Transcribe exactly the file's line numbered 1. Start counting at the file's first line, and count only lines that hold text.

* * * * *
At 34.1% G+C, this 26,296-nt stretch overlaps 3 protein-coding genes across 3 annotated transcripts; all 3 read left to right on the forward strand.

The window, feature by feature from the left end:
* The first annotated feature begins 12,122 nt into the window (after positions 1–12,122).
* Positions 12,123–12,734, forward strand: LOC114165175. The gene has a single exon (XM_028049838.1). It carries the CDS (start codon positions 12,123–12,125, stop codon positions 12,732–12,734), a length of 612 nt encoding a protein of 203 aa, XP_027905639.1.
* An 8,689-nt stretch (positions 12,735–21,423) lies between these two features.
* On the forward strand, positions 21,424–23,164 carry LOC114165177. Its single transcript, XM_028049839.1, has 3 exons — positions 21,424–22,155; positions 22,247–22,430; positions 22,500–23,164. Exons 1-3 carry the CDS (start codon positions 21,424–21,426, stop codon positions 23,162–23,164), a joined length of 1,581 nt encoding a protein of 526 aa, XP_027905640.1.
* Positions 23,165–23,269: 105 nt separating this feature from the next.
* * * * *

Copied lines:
At 34.1% G+C, this 26,296-nt stretch overlaps 3 protein-coding genes across 3 annotated transcripts; all 3 read left to right on the forward strand.